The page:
Investors’ Response to the #MeToo Movement: Does Corporate Culture Matter?

Investors’ Response to the #MeToo Movement: Does Corporate Culture Matter?

Mary Brooke Bilings, April Klein, Yanting (Crystal) Shi

Series number :

Serial Number: 

Date posted :

June 03 2021

Last revised :

June 03 2021
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  • board of directors • 
  • Gender • 
  • diversity • 
  • corporate culture • 
  • ESG

This paper provides evidence that the #MeToo movement revised investors’ beliefs about the costs (benefits) of fostering an exclusive (inclusive) culture, as reflected by the absence (presence of a critical mass) of women directors in the board room.

Tracking the timeline of events associated with the #MeToo movement, beginning with the Harvey Weinstein exposé in October of 2017 in the New York Times, we document contrasting market reactions to the movement depending upon the existing culture of the firm. While firms that historically have excluded women from their board experienced a negative market response as momentum for the cause increased, firms that historically embraced the inclusion of women on their board enjoyed positive returns as #MeToo events unfolded. In contrast, examining randomly generated pseudo-events occurring during the same time frame, we do not detect differences in the market’s response to these pseudo-events when comparing firms with exclusive and inclusive cultures. In the context of increased regulator attention to board gender diversity as well as the ESG activist campaigns by large institutional investors, our study documents a shift in investors’ beliefs about the risks associated with future revelations of misconduct and also about the value of having women in the board room shaping the culture of the firm.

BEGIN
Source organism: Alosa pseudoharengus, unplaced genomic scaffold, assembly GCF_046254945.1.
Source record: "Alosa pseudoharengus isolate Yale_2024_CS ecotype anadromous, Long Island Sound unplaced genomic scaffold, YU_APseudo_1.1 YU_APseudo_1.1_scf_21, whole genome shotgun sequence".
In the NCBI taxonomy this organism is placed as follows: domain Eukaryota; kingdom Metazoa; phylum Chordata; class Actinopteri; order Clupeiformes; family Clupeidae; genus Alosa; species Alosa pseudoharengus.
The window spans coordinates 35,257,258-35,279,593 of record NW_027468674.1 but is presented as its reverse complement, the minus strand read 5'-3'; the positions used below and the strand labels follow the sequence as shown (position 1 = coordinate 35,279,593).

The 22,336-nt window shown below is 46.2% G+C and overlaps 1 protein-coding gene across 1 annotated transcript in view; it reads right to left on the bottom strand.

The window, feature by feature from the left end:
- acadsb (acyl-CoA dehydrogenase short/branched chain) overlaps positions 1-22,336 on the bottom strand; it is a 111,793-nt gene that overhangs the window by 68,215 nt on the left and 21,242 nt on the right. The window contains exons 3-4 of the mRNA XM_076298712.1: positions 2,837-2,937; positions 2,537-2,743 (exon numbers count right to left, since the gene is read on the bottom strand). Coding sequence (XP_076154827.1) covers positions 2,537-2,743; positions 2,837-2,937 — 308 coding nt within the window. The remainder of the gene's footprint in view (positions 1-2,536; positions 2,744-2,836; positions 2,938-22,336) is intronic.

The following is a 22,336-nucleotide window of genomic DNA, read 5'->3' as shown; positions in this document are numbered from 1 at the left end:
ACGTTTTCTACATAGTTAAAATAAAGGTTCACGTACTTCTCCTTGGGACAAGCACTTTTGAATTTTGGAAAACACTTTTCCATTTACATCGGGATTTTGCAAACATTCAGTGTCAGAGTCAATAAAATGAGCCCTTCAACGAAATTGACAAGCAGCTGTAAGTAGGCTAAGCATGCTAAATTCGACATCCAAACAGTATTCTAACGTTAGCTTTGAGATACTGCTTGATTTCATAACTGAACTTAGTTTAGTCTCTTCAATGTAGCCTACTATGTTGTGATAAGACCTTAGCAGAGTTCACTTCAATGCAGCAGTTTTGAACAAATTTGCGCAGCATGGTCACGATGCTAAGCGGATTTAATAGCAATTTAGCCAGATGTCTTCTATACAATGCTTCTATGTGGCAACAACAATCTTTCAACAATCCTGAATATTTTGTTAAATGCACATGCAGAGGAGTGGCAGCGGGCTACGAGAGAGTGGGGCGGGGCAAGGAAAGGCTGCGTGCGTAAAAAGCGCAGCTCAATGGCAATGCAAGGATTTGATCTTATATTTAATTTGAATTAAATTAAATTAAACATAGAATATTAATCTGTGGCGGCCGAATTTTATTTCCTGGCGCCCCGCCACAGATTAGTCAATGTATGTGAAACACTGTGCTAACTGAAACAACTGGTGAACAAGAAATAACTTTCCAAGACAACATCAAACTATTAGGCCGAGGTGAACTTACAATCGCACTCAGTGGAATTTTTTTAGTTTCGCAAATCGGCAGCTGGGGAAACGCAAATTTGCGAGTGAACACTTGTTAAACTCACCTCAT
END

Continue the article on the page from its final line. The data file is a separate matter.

Real name:
Yanting (Crystal) Shi
Real name:
Mary Brooke Bilings